The 8th of March is a date celebrated by women’s groups all over the world as International Woman’s Day. When women from all continents, often separated by national frontiers, ethnic, linguistic, economical, cultural and political differences, unite to celebrate their Day, they can fall back on a tradition of no less than 90 years of fight on behalf of equality, peace, progress and justice.
The International Woman’s Day belongs to common women as makers of history and it marks the centuries-old fight of women to participate in society on equal basis with men.
Chronology of the most outstanding events:
The idea of establishing the International Woman’s Day was born at the end of the XIX century; a moment in history when the industrialized world was in a period of expansion and turbulence, shinning population growth and radical ideologies.
1909: In coincidence with a declaration from the Socialist Party of the United States of America, the 28th of February was commemorated all over the country as the first International Woman’s Day, which up to 1913 was celebrated the last Sunday in February.
1910: The International Socialist meeting in Copenhagen proclaimed the Woman’s Day of international scope as a homage to the movement in favor of women’s rights and to help obtain the universal voting rights for women. The proposal was unanimously approved at the conference of more than 100 women from 17 countries, among them the first three women were elected to the Finnish Parliament. A fixed date for the celebration was not established.
1911: As a consequence of the decision adopted at Copenhagen the previous year, the International Woman’s Day was celebrated for the first time on March 19th in Germany, Austria, Denmark and Switzerland, with meetings to which more than one million women and men assisted. Apart from the voting rights and the demand to occupy public posts, they demanded the right to work, to professional education, and to no discrimination in work. Less than a week after, on March 25th, more than 140 young women workers, mostly Italian and Jewish immigrants, died at the tragic fire of the Triangle factory in New York City. This incident had great repercussions on the labor legislation of the United States; and in the following celebrations of the International Woman’s Day reference was made to the working conditions that lead to that disaster.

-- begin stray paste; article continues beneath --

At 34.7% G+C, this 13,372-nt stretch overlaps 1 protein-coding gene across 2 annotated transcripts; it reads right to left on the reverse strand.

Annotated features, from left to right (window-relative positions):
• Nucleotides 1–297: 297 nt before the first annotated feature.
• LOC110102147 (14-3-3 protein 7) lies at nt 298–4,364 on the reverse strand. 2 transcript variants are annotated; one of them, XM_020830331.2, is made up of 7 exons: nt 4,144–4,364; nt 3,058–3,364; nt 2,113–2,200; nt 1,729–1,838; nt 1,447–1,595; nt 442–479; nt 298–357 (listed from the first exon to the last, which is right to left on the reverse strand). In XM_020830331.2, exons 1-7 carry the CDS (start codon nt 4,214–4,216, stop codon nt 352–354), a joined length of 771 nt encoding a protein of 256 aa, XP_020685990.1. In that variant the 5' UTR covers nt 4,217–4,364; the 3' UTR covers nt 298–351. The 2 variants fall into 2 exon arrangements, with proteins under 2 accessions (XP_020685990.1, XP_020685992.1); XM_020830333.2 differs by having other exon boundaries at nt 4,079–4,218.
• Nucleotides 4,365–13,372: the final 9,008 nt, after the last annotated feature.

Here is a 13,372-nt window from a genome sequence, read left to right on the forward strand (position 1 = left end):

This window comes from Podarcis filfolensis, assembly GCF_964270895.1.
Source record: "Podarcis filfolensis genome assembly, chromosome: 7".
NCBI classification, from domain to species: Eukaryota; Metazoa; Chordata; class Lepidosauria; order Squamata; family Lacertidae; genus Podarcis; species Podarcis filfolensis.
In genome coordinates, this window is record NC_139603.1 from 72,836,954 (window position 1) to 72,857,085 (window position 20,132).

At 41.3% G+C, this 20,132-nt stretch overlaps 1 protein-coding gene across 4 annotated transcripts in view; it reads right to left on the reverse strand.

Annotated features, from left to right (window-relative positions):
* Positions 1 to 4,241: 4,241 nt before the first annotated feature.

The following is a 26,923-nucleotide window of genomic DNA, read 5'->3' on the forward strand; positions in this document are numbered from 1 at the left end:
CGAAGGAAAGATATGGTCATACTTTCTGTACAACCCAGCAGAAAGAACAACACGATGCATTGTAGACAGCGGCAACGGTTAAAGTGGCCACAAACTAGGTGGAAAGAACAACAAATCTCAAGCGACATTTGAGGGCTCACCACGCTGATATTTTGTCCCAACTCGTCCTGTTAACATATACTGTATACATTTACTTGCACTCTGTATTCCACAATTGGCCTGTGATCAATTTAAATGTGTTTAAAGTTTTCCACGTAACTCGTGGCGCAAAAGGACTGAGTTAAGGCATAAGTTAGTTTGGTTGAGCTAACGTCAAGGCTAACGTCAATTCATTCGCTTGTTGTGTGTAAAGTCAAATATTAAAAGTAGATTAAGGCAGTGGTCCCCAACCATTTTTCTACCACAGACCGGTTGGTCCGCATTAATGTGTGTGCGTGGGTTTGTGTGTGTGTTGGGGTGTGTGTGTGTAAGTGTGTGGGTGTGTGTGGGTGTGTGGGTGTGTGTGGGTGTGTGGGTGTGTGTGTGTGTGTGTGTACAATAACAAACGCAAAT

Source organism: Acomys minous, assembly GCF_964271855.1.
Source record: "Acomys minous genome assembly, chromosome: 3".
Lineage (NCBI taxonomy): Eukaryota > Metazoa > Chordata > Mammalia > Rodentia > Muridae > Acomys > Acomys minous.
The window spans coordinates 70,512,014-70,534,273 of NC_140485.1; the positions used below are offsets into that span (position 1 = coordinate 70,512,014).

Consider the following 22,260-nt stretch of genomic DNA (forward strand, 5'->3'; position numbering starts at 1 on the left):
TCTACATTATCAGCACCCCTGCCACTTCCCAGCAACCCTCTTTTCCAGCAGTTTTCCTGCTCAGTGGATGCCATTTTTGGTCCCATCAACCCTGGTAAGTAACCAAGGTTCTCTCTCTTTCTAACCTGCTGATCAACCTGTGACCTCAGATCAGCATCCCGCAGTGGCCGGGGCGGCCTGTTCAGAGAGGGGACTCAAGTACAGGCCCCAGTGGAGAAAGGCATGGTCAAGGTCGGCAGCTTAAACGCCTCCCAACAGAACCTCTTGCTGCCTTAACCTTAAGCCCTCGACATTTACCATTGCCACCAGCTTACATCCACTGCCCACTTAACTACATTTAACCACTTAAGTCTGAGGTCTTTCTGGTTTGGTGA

1913-1914: In the context of the pro-peace movements that were born on the eve of the First World War, Russian women celebrated their first International Woman’s Day on the last February Sunday of 1913. In the rest of Europe, women held meetings at around March 8th of the following year to protest against war or to unite with other women.
1917: As a reaction over the two million Russian soldiers killed at war, Russian women picked the last Sunday in February to declare a strike in demand of”bread and peace.”The political leaders criticized the moment picked for the strike but the women went ahead anyway. The rest is history: four days later the Zar was forced to abdicate and the interim government gave women the right to vote.
That historical Sunday was February 23rd, according to Julian calendar used then in Russia, or March 8th, according to the Gregorian calendar used in other countries.
From those first years, the International Woman’s Day has acquired a new world dimension for women of both developed and underdeveloped countries.
The International Woman’s Day is an opportunity to reflect about the advancements obtained, to demand changes, and to celebrate the acts of courage and determination of common women that have performed extraordinary tasks in the history of women’s rights.